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LSD: A Historical Flashback

You may have heard, “Chemistry is just like cooking. Just don’t lick the spoon.” Yet, before safety gear like gloves and goggles became mandatory in the laboratory, chemists sometimes “licked the spoon” without realizing it. And sometimes such exposure was met with unexpected consequences. Take for example, the story of the Swiss chemist Albert Hofmann.

Creepy, crawly chemistry

Source: lab work gets frustrating, I ask myself: can’t there be an easier way? I’ll hazard a guess that if you’re a chemist like me, you’re inured to the frustration of traditional synthesis. Often, it is the most well-behaved chemical reactions that get you at the end. Yes, I’m talking about that scale-up: that step you promised your adviser would be “facile,” as well as those extra TLCs you could, should, and wish you had done before you started your column. I’m of the opinion that many of the synthetic struggles in the early stages of grad school are essentially self-inflicted. It always cracks me up when I hear someone vigorously complaining about running a notoriously nasty reaction. Honestly, did you really think deciding tackling a McMurry or Skraup wouldn’t cause you just a little bit of sweat? I guess many young grad students, like me, have a burning desire to prove their stripes en route to their secret aspiration: becoming the most interesting man woman in chemistry.

I’m currently in the midst of working to overcome a synthetic hurdle of my own. Without getting into its provenance or name, I’ll say that I am quite determined to successfully duke it out with this particular reaction. Last week, while I was wrapping up in lab and was in the midst of drawing up the battle plans for the next day’s synthetic attack, I had a rather painful realization. Washing and prepping glassware can be a mind-numbing task and as I stood there essentially doing my dishes, I recalled a recent high impact paper detailing the biosynthesis of quantum dots in earthworms.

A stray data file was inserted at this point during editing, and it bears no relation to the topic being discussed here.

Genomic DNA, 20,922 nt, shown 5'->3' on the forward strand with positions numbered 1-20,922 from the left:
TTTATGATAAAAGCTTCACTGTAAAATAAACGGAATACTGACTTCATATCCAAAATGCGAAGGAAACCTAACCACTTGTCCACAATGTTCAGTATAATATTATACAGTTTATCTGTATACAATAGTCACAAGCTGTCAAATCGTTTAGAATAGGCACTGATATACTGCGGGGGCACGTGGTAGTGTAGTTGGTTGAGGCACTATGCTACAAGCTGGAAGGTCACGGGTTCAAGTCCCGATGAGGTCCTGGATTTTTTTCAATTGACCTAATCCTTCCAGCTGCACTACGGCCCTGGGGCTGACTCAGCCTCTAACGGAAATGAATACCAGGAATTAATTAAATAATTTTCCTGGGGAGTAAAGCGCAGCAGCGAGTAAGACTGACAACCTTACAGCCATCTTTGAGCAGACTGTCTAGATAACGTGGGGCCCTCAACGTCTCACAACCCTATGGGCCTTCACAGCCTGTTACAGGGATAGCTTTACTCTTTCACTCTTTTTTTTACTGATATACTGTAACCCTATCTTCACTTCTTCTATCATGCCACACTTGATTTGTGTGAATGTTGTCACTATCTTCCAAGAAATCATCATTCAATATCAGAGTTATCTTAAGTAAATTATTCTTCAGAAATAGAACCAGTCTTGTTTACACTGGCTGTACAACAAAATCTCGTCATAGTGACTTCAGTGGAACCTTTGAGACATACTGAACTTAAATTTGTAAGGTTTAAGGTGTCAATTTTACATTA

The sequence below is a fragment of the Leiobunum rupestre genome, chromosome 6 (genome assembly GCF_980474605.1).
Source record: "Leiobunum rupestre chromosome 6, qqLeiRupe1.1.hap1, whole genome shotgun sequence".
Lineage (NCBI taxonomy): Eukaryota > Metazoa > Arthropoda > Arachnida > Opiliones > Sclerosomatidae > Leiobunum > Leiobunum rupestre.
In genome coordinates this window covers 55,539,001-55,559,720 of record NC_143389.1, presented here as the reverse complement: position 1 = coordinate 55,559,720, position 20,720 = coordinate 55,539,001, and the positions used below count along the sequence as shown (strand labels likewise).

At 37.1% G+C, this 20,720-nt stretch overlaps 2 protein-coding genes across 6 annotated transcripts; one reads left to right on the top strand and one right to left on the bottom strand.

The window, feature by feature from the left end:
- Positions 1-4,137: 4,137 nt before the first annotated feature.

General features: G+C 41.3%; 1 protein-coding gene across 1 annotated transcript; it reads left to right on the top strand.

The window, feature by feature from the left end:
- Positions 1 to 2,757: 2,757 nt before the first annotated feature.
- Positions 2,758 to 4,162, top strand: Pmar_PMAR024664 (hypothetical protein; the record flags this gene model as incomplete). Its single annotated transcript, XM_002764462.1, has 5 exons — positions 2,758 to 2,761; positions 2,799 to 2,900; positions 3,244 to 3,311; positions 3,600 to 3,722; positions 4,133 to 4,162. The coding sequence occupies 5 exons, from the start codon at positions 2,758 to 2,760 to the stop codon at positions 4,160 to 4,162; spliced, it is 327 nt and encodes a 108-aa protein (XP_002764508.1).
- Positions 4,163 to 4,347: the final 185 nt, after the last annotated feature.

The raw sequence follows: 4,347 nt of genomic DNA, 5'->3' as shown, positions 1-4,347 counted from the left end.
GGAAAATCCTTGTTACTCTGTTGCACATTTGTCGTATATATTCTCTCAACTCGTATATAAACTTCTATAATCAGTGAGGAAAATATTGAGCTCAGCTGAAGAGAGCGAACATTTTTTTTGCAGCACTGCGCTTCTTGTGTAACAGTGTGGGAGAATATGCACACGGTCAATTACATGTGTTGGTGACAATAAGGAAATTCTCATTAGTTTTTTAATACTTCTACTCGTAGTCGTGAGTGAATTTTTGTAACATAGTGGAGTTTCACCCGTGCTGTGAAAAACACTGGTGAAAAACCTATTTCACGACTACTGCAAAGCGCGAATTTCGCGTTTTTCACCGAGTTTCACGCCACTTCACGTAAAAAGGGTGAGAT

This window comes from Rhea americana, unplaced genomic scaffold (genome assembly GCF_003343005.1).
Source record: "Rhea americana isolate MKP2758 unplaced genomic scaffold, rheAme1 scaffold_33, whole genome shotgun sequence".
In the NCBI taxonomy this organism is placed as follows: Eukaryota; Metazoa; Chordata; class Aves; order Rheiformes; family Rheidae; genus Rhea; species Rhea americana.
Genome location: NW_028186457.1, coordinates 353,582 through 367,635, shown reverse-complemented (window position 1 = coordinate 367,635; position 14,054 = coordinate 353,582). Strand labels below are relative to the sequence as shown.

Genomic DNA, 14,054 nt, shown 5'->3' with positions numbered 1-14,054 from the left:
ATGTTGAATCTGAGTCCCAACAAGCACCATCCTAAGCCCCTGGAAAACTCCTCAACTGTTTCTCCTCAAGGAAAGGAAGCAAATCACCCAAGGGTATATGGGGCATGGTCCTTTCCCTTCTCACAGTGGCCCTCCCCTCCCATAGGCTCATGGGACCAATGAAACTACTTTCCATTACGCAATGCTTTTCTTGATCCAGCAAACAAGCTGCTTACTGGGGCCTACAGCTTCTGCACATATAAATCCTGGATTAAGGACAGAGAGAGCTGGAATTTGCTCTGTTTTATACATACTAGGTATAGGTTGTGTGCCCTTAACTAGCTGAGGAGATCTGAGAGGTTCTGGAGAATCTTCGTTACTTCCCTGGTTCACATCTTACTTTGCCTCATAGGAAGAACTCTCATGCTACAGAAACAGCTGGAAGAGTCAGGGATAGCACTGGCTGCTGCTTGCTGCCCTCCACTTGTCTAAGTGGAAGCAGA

Science vs. 11-year-olds, round 2

For the second straight year, Stony Brook University’s Center for Communicating Science is hosting a competition called the Flame Challenge. The goal is for scientists to answer a question about nature in a way that is interesting and informative to an 11-year-old. In fact, 11-year-old schoolchildren are the judges (although professional scientists screen submissions for technical accuracy). The name of the challenge comes from last year’s inaugural question: What is a flame? This year, the question digs even deeper: What is time?

I have to admit, it sounds really hard. Unlike last year’s question, this year’s question has an added degree of difficulty because it probes the cutting edge of physicists’ understanding of the universe. The winner of last year’s Flame Challenge was a seven-and-a-half minute animation in which atoms are depicted by Legos and chemical reactions by boxing fights. The video is punctuated by a short, tuneful rock song that summarizes the physics and terminology that describe a flame. I thought the video was great once it got past its not-so-eloquent description of atoms (“Everything is made with tiny things called atoms, and these things are the building blocks that make up everything“). Dare I admit that I might have even learned a thing or two about pyrolysis and chemiluminscence? Still, I’m a sucker for infographics, so my vote would have gone to this finalist.